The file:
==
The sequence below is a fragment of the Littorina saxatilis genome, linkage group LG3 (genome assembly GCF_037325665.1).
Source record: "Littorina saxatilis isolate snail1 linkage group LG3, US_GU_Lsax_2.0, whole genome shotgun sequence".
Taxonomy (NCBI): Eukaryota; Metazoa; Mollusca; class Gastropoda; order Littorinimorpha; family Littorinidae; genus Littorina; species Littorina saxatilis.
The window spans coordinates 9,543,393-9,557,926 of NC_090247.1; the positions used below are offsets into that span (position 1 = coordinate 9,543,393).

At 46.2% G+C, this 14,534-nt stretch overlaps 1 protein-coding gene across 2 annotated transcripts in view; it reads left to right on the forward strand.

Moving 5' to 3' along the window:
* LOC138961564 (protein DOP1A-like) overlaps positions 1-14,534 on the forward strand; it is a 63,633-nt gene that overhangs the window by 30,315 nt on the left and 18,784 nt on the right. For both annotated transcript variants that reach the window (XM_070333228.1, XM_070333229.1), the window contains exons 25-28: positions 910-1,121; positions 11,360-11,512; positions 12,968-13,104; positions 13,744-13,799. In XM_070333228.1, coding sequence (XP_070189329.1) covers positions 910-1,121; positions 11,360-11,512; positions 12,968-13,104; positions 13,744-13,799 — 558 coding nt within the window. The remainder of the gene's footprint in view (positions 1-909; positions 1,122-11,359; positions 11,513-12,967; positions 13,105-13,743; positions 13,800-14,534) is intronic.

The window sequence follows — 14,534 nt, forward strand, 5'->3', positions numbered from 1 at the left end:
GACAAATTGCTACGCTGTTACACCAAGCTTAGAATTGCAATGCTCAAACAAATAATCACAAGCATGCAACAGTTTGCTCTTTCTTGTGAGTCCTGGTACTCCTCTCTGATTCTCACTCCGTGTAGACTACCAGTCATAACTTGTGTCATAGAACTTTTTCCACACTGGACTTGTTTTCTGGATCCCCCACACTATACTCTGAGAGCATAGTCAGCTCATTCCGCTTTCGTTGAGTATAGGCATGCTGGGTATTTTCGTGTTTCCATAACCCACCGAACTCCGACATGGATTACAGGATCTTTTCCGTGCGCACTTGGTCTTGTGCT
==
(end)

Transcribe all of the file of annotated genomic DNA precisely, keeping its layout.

The sequence below is a fragment of the Littorina saxatilis genome, linkage group LG3 (genome assembly GCF_037325665.1).
Source record: "Littorina saxatilis isolate snail1 linkage group LG3, US_GU_Lsax_2.0, whole genome shotgun sequence".
Taxonomy (NCBI): Eukaryota; Metazoa; Mollusca; class Gastropoda; order Littorinimorpha; family Littorinidae; genus Littorina; species Littorina saxatilis.
The window spans coordinates 9,543,393-9,557,926 of NC_090247.1; the positions used below are offsets into that span (position 1 = coordinate 9,543,393).

At 46.2% G+C, this 14,534-nt stretch overlaps 1 protein-coding gene across 2 annotated transcripts in view; it reads left to right on the forward strand.

Moving 5' to 3' along the window:
* LOC138961564 (protein DOP1A-like) overlaps positions 1-14,534 on the forward strand; it is a 63,633-nt gene that overhangs the window by 30,315 nt on the left and 18,784 nt on the right. For both annotated transcript variants that reach the window (XM_070333228.1, XM_070333229.1), the window contains exons 25-28: positions 910-1,121; positions 11,360-11,512; positions 12,968-13,104; positions 13,744-13,799. In XM_070333228.1, coding sequence (XP_070189329.1) covers positions 910-1,121; positions 11,360-11,512; positions 12,968-13,104; positions 13,744-13,799 — 558 coding nt within the window. The remainder of the gene's footprint in view (positions 1-909; positions 1,122-11,359; positions 11,513-12,967; positions 13,105-13,743; positions 13,800-14,534) is intronic.

The window sequence follows — 14,534 nt, forward strand, 5'->3', positions numbered from 1 at the left end:
GACAAATTGCTACGCTGTTACACCAAGCTTAGAATTGCAATGCTCAAACAAATAATCACAAGCATGCAACAGTTTGCTCTTTCTTGTGAGTCCTGGTACTCCTCTCTGATTCTCACTCCGTGTAGACTACCAGTCATAACTTGTGTCATAGAACTTTTTCCACACTGGACTTGTTTTCTGGATCCCCCACACTATACTCTGAGAGCATAGTCAGCTCATTCCGCTTTCGTTGAGTATAGGCATGCTGGGTATTTTCGTGTTTCCATAACCCACCGAACTCCGACATGGATTACAGGATCTTTTCCGTGCGCACTTGGTCTTGTGCT